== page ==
The housing allowance is the single most IMPORTANT TAX BENEFIT available to ministers.  Do you understand the limits and FOLLOW ALL THE RULES to ensure the housing allowance is calculated correctly?  Do you know what RECORDS MUST BE KEPT to substantiate the cost of everything excluded from income as housing expenses?  Are you certain the allowance is PROPERLY DESIGNATED AND APPROVED by the “governing board” of the church?  If you have questions about the minister’s housing allowance provided in Section 107 of the Internal Revenue Code, do your research and enact legal policies new.

If we can assist you or consult with you, contact Synergy Ministries.  We are always looking out for you.

Senate Report on Religious Organizations Accountability

First Commission Report to be Issued December 4

The first report of the Commission on Accountability and Policy for Religious Organizations is scheduled for release to Senator Charles Grassley, member of the Senate Finance Committee, on December 4, 2012.

The initial report, culminating from the work of 80 nationally-recognized professionals, will cover all of the issues under consideration (housing allowance, love offerings, compensation of nonprofit leaders, church reporting to the IRS, and more!) except the political activity issue. This topic will be covered in a separate Commission report in 2013.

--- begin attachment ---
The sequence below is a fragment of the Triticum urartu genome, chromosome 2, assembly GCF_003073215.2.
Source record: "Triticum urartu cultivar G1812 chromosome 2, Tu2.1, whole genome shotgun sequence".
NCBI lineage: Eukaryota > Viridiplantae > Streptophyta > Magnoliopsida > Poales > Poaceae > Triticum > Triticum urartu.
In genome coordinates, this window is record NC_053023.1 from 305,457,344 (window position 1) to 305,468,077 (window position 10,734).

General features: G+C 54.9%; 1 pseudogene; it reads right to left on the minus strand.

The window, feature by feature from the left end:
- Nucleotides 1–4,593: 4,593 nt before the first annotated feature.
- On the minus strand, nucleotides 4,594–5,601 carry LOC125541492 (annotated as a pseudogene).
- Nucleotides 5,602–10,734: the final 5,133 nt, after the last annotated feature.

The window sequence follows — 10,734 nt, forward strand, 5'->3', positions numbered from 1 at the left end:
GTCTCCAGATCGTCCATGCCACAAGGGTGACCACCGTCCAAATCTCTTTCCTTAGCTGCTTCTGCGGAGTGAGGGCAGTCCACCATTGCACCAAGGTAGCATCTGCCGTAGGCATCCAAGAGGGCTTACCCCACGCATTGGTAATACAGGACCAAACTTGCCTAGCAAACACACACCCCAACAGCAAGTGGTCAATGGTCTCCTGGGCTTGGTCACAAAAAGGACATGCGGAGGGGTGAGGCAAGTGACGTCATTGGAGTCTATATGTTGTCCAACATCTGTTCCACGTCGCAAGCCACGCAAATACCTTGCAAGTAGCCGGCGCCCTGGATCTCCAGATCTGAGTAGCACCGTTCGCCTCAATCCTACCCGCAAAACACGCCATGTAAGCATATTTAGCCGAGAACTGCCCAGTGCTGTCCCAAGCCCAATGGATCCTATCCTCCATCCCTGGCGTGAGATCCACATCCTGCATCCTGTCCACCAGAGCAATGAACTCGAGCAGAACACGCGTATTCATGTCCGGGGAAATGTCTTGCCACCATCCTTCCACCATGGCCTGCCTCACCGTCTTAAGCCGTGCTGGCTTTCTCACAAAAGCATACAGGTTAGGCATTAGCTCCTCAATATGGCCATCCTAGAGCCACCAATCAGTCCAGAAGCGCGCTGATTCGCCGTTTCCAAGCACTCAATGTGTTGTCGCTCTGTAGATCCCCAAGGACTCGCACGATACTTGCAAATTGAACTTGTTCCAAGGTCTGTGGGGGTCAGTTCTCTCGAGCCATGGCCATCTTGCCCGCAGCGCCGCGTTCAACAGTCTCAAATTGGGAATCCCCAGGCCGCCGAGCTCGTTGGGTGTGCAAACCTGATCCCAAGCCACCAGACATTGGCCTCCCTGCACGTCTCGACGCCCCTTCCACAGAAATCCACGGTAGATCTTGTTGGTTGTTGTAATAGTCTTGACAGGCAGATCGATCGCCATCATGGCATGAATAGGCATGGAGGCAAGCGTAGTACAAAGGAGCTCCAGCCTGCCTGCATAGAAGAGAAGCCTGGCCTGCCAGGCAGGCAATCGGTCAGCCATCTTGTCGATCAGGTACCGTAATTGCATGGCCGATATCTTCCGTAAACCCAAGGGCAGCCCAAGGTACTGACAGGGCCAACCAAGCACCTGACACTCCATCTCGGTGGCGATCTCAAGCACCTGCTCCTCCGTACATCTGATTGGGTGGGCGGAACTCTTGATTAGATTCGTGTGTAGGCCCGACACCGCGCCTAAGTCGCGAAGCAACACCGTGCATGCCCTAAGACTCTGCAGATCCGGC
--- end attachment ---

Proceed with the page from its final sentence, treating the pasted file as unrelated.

ECFA members will receive a complimentary hard copy of the report, and it will be available in an electronic version on ECFA's website.

2013 Standard Mileage Rates

2013 Standard Mileage Rates Up 1 Cent per Mile for Business, Medical and Moving

The Internal Revenue Service today issued the 2013 optional standard mileage rates used to calculate the deductible costs of operating an automobile for business, charitable, medical or moving purposes.

Monday, November 26, 2012

Death Announcement - Molene Clark

Please pray for Martha Herston and her family.  Martha's mother, Molene Vaden Clark, 87, died Saturday, November 24, 2012 at Helen Keller Hospital.  She was born in Itawamba County, MS. to Carl Turner and Clara Mae Pounders Vaden.  She was a member of Mt. Olive Methodist Church and was a special education teacher at Red Bay School for 14 years.

Services will be at 11 a.m. Tuesday, November 27, at Mt. Olive Methodist Church with Rev. Jonathan Herston and Rev. Ricky Smith officiating.  Burial will be in Mt. Olive Cemetery, Tremont, MS. Deaton Funeral Home, Red Bay, Al. will be in charge of arrangements.

Survivors are three children-Charles Clark (Mitzi) and Joyce Russell (Truman) all of Red Bay and Martha Herston of Fort Payne, AL; seven grandchildren-Susan Parker, Linda Cason, Rev. Jonathan Herston, Mary Herston, Alan Russell, Christopher Russell and Carol Davis; six great grandchildren-Alyssa Parker, Cari, Samuel and Zoe Herston, Brodie Cason and Alex Parker; her sister-Helen DeReu of Twin Lakes, MI; a sister-in-law-Gertie Grissom of Florence.

She was preceded in death by her husband-Gaston Clark; her parents and a son-in-law-Rev. Jerry Herston.